Art Fix Friday: June 4, 2021

Blog Category:  Art Fix Friday
A black-and-white photograph of a light-skinned adult woman holding a newspaper with news about World War II. She wears a coat and her short, curly hair is caught in the wind.

In a bilingual essay, Annette Lin, journalist and winner of the 2020 Y.ES Contemporary Art Writers Grant, interviews queer, women, and genderqueer Salvadoran diaspora artists. As Lin explains, designer Lilliana Castro, visual artist Johanna Toruño, painter Ana Díaz, and comic artist Breena Nuñez each explore sexual, gender, and racial experience in their respective oeuvres, crafting an intimate and emotive portrayal of Salvadoran identity.

A medium-skinned woman wearing a black baseball cap with a blue "X" on it stands in front of several photographs wheatpasted to a dark wall. She give the camera a thumbs up.
Installation view of Niñas Sin Vergüenza in the Lower East Side, New York, 2017; Courtesy of Johanna Toruño, Amy Quichiz, and The Unapologetic Street Series; Photo by Sean Avery Pacheco

By working outside of heteronormative standards, these artists also contest the violent, dangerous, and masculine-coded images of El Salvador touted by dominant narratives.

Front-Page Femmes

BmoreArt interviews Sonya Clark about her current NMWA exhibition, collaboration, labor, and the false hierarchy of art and craft.

Sotheby’s concluded its first auction devoted solely to women artists with mixed results. The $6.5 million lineup included works by Francoise Gilot, Cecily Brown, Ana Mendieta, and Lavinia Fontana.

The Art Angle podcast interviews curator Lauren Haynes about working to forge a fuller story of American art.

Kymberly Pinder, an internationally recognized scholar of race, representation, and murals has been appointed dean of the Yale School of Art.

The 2021 Kennedy Center Honors celebrated performing artists Debbie Allen, Joan Baez, and Midori.

Frieze looks at the eros of Eva Hesse / Hannah Wilke: Erotic Abstraction, the first exhibition to present these two post-minimalist and feminist artists side by side.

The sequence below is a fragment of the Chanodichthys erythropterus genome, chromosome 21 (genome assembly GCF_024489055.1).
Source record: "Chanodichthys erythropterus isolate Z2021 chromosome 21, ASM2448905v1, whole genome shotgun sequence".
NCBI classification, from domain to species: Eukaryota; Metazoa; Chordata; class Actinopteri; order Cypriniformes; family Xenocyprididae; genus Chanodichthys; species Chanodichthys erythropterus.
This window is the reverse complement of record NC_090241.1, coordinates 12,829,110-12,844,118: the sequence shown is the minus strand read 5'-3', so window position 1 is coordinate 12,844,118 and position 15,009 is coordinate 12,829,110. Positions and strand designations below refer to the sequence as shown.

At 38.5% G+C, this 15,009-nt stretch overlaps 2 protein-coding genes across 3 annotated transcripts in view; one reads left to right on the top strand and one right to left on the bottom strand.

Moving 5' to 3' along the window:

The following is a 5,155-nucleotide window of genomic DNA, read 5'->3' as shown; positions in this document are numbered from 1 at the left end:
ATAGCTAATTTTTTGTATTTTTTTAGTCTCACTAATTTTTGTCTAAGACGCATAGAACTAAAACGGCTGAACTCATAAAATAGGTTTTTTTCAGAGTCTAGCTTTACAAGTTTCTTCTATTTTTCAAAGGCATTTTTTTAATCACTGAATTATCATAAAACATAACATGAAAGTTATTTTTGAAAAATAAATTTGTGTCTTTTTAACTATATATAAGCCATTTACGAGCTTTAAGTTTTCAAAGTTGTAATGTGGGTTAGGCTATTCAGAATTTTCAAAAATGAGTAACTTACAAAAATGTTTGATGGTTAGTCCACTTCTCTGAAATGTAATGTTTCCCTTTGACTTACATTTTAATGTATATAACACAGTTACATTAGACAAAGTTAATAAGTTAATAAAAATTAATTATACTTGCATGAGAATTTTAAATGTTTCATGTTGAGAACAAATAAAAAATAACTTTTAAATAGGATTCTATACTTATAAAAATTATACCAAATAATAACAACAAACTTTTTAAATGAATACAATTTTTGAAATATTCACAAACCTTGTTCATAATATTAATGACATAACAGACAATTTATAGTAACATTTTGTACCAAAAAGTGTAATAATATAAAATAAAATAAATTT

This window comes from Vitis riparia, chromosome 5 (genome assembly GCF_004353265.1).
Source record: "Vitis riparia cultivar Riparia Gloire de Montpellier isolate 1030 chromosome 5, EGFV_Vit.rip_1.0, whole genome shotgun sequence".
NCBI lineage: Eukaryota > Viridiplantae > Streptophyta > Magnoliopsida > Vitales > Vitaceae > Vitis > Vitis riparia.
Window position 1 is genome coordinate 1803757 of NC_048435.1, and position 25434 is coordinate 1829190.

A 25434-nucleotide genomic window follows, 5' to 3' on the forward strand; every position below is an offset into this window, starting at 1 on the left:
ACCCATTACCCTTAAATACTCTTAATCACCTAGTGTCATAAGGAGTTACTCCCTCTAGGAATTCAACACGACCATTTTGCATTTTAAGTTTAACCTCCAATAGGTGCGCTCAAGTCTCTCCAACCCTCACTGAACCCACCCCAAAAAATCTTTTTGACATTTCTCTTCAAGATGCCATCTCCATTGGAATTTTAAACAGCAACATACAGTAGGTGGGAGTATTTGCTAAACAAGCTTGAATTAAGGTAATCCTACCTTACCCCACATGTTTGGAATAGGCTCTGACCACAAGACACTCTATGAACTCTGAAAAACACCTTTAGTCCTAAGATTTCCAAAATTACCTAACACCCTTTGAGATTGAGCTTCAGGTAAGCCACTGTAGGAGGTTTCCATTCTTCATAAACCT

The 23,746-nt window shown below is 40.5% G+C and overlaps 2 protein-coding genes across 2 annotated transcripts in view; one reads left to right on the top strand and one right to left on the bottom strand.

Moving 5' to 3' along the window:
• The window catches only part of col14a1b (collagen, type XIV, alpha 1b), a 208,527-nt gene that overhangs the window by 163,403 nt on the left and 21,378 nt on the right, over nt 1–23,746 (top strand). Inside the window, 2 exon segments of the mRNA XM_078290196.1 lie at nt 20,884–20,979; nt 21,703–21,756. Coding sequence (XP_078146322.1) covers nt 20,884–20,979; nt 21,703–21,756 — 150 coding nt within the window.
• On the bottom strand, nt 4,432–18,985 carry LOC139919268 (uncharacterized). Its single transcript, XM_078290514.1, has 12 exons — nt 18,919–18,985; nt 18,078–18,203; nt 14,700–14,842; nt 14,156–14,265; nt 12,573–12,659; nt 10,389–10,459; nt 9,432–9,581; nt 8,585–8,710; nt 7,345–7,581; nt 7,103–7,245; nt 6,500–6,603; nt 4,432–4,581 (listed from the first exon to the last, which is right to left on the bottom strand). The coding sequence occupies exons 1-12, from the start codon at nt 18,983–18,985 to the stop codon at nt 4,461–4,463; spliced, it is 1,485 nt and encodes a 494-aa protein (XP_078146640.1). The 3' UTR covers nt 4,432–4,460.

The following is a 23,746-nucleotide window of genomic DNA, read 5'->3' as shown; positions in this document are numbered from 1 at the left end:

Meet the all-woman team of scientists, art historians, and researchers who restored Michelangelo’s Medici Chapel sculptures.

In an ornate, marble hall, with columns and carved statues against the far back wall, six light-skinned woman stand spaced out from one another in a zig/zag pattern. Some wear jeans an sneakers, other are in dresses with boots. They all stare directly at the camera.
The Medici Chapel restoration team; Photo by Gianni Cipriano for the New York Times

Artnet peeks into the offices of museum directors to see the art hanging on their walls, including works by Louise Nevelson, Bascha Mon, Lynette Yiadom-Boakye, Aminah Brenda Lynn Robinson, Alice Neel, and Cecilia Beaux.

Vogue profiles Wafa Ghnaim, an artist who uses tatreez, a traditional Palestinian cross-stitch, to share Palestinian history.

Pop artist Corita Kent’s former studio has been designated a historic landmark by the city of Los Angeles.

Artnet traverses the mystical terrain of Deana Lawson’s Hugo Boss Prize exhibition Centropy, on view through October 11 at the Guggenheim in NYC.

Jacobin interviews Karissa Francis, one of the lead organizers of the Whitney Museum of Art’s union campaign, about job security, pay equity, and healthcare.

Vogue recommends a list of Black-authored books as it looks inside Adanne, designer Darlene Okpo’s new Brooklyn bookstore celebrating Black culture.

Shows We Want to See

At the Pennsylvania Academy of the Fine Arts (PAFA), over 60 contemporary women artists unpack the politics of representation in the exhibition Taking Space. Artists including Polly Apfelbaum, Betye Saar, and Ana Mendieta, whose works also appear in NMWA’s collection, employ size and scale as feminist gestures. Taking Space is one of the academy’s three exhibitions celebrating the 19th Amendment’s centennial. On view through September 5.

A digital, videogame-esque image featuring multiple dark-skinned figures, monsters with green hair, and aliens. In blocky text "We are here because of those that are not" is presented in the middle of the image.
Danielle Brathwaite-Shirley, We Are Here Because of Those That Are Not, 2020; Interactive online archive; Courtesy of the artist

Via her new interactive online exhibition Go Find Me, game developer and Black trans artist Danielle Brathwaite-Shirley archives conversations with Black trans folks in Berlin. Upon entering the site, visitors move around an animated supernatural world, which includes a queer dance hall and place of worship, to listen to soundbites from the interviews. Art in America observes, “Brathwaite-Shirley deftly and generously negotiates the complex dialectics of voyeurism and witness, spectacle, and participation.”

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